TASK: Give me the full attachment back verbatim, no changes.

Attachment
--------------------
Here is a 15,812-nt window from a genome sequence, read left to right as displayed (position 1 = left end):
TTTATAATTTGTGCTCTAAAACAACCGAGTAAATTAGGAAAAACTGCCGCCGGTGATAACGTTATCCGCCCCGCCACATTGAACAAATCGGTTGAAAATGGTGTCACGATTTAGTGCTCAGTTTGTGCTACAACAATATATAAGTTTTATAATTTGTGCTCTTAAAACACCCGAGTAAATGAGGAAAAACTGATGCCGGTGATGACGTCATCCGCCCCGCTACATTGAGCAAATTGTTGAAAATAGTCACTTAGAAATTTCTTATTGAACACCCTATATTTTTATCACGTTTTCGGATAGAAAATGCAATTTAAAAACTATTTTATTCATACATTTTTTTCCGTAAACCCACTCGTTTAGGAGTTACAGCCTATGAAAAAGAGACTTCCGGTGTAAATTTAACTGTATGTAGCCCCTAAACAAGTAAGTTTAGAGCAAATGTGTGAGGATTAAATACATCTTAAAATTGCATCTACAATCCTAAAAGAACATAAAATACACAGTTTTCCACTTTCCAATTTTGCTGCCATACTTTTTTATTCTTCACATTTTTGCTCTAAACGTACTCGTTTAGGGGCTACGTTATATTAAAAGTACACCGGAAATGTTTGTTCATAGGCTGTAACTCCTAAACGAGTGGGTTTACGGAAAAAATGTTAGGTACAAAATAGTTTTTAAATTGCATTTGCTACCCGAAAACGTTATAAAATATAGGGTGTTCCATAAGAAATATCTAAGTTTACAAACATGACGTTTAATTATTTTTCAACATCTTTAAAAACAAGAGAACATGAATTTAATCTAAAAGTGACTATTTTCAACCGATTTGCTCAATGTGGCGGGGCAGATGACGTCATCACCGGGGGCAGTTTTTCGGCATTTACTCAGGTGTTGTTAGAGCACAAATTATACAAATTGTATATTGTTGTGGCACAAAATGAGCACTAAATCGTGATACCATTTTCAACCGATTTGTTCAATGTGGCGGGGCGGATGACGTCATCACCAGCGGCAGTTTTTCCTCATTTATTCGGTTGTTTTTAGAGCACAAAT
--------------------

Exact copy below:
Here is a 15,812-nt window from a genome sequence, read left to right as displayed (position 1 = left end):
TTTATAATTTGTGCTCTAAAACAACCGAGTAAATTAGGAAAAACTGCCGCCGGTGATAACGTTATCCGCCCCGCCACATTGAACAAATCGGTTGAAAATGGTGTCACGATTTAGTGCTCAGTTTGTGCTACAACAATATATAAGTTTTATAATTTGTGCTCTTAAAACACCCGAGTAAATGAGGAAAAACTGATGCCGGTGATGACGTCATCCGCCCCGCTACATTGAGCAAATTGTTGAAAATAGTCACTTAGAAATTTCTTATTGAACACCCTATATTTTTATCACGTTTTCGGATAGAAAATGCAATTTAAAAACTATTTTATTCATACATTTTTTTCCGTAAACCCACTCGTTTAGGAGTTACAGCCTATGAAAAAGAGACTTCCGGTGTAAATTTAACTGTATGTAGCCCCTAAACAAGTAAGTTTAGAGCAAATGTGTGAGGATTAAATACATCTTAAAATTGCATCTACAATCCTAAAAGAACATAAAATACACAGTTTTCCACTTTCCAATTTTGCTGCCATACTTTTTTATTCTTCACATTTTTGCTCTAAACGTACTCGTTTAGGGGCTACGTTATATTAAAAGTACACCGGAAATGTTTGTTCATAGGCTGTAACTCCTAAACGAGTGGGTTTACGGAAAAAATGTTAGGTACAAAATAGTTTTTAAATTGCATTTGCTACCCGAAAACGTTATAAAATATAGGGTGTTCCATAAGAAATATCTAAGTTTACAAACATGACGTTTAATTATTTTTCAACATCTTTAAAAACAAGAGAACATGAATTTAATCTAAAAGTGACTATTTTCAACCGATTTGCTCAATGTGGCGGGGCAGATGACGTCATCACCGGGGGCAGTTTTTCGGCATTTACTCAGGTGTTGTTAGAGCACAAATTATACAAATTGTATATTGTTGTGGCACAAAATGAGCACTAAATCGTGATACCATTTTCAACCGATTTGTTCAATGTGGCGGGGCGGATGACGTCATCACCAGCGGCAGTTTTTCCTCATTTATTCGGTTGTTTTTAGAGCACAAAT